This is somewhat of a "slipper slope" fallacy. There were problems in the past, so I fear there will be problems in the future, therefore we shouldn't solve the problems and the whole thing is crap.

No, we should of course fix the problems, but I believe we should at least think about fixing them at the fundamental level instead of keeping patching the holes. The obvious problem is of course the adoption of a better replacement and that is why I am not sure if and how this could happen.

> Now we have more or less consistent behavior across browser for all the basic things

Which is incredibly powerful and frankly unprecedented.

> but you still regularly run into unusable web application because you happen to have an unexpected screen aspect ratio, an unsupported video codec or missing WebGL support.

Very rarely. For experimental new apps yes. But when you look at what projects like Clara.io have accomplished, they have blown away the preconceptions that the web is not suitable for things like high-end 3D graphics development.

My point here is that people quite often try to suggest that portability is kind of a unique feature and essentially for free with the web stack which is not true. A simple program is really easy to write in a cross-platform manner in most languages. Then there is a range of applications where the web stack is exceptionally good for building cross-platform applications with very little overhead. At the upper end it again becomes hard and costs effort to get it working across platforms.

> Unfortunately I have no good suggestion how to escape from that situation (quickly) but it seems pretty obvious to me that we have a lot of problems to solve.

Let me make a suggestion then. Contribute to solving the remaining problems instead of berating the technology, or if you manage to find a better alternative, write about that instead.

As another commenter pointed out, we know how to build better solutions. What we don't really know is how to get adoption for it.


>This is just not true. You can always find someone not liking a language but if you asked people that have used many different languages they can of course rank them from worst to best. And although I am not ad hoc aware of any study demonstrating this I also never met any developer seriously suggesting that JavaScript would rank on top of that list.

So because it's not number one it's an "awful language"? That doesn't make any sense and I know plenty of people who enjoy working with javascript. In fact the few people I do know who hate JS are people who haven't done more than copy/paste code from stackoverflow.


If few people hate programming in Javascript then explain this to me:

https://github.com/jashkenas/coffeescript/wiki/list-of-langu...


Firstly, just because someone makes a compile-to-js language doesn't mean they ncesserily "hate" JS ... I mean, it may, but it could also very well mean that they prefer their own language instead of JS, but not hate JS per say.

Also, compare this to the number of people who are just using JS normally worldwide, then we'll have perspective of just how many more people are just fine with JS Vs the people who feel the need to make these.

My guess would be that the number of people who like JS and use just normal JS in their projects is far far greater in number than the people who use compile-to-js solutions. So in comparision to the former, the latter group could be called as 'few'.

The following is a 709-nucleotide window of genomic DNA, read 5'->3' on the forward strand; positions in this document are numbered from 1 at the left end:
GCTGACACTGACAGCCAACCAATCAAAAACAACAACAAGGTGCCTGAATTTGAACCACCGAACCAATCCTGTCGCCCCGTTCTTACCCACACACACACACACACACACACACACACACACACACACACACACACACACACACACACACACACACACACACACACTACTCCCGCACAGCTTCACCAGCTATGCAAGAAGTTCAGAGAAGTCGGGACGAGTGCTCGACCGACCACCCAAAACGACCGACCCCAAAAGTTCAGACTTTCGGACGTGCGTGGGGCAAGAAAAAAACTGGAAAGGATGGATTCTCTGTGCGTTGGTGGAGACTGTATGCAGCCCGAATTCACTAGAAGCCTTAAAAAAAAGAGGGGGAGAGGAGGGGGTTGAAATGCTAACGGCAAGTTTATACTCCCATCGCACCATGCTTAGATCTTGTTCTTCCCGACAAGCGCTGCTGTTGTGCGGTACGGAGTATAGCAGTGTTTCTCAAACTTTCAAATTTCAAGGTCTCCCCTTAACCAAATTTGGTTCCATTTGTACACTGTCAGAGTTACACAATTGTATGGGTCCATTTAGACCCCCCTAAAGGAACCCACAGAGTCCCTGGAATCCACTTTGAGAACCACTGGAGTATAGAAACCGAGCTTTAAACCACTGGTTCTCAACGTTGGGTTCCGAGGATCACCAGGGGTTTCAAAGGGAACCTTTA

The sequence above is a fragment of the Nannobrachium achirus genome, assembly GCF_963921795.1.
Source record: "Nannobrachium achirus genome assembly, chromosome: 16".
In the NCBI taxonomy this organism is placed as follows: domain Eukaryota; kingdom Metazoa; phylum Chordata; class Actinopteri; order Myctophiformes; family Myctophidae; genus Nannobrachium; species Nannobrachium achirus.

You can not count people only knowing JavaScript because most of them are probably not even aware how bad JavaScript is because they never used anything else.


Ok.

> largest selling point of the entire stack - develop once, run everywhere

Rather than being the largest selling point, this is talked about by virtually nobody who actually works with Node.

Easy handling of concurrent I/O is the largest selling point.

See http://nodejs.org/ : "Node.js® is a platform built on Chrome's JavaScript runtime for easily building fast, scalable network applications. Node.js uses an event-driven, non-blocking I/O model that makes it lightweight and efficient, perfect for data-intensive real-time applications that run across distributed devices."


Develop once, run everywhere was obviously not meant to be applied to backend code but to the client part. But besides that asynchronous IO is (usually) an OS-level feature and there is really no need to surface these features with JavaScript, many other languages could and can do this as well.


"I have no good suggestion how to escape from that situation"

Everyone knows what the solution is; a sandboxable arch-independent batteries-included bytecode format for the web. The solution is obvious, the problem is in organising the detailed work necessary for such a format to emerge.


This is exactly what I meant - the technical solution is not the hard part, gaining widespread adoption is.


No, the technical solution is the hard part. Designing a bytecode format for the web would not be a trivial undertaking.

Assuming this work was completed, widespread adoption is mostly a matter of browser support and time. I suspect the Chrome team would be open to implementing it after it's been designed (there are parallels with the Native Client work), and other browser teams would be unlikely to resist if there are clear performance and workflow benefits (which there undoubtedly would be). Basically it's a "if you build it, they will come" situation.

To understand the scale of the task, consider the 'batteries-included' aspect. The core libraries for the bytecode format should be standardised (i.e. core library API set in stone for each major version of the bytecode). That's a huge amount of work. Then you'd also have the security testing needed (to ensure the bytecode was securely sandboxed). You'd also need to work on ensuring the bytecode was efficiently implemented for all processor architectures. I don't know about you, but I certainly don't feel qualified to do that.


Is "bytecode format for the web" not basically what Java applets were? Seems that adoption is the problem.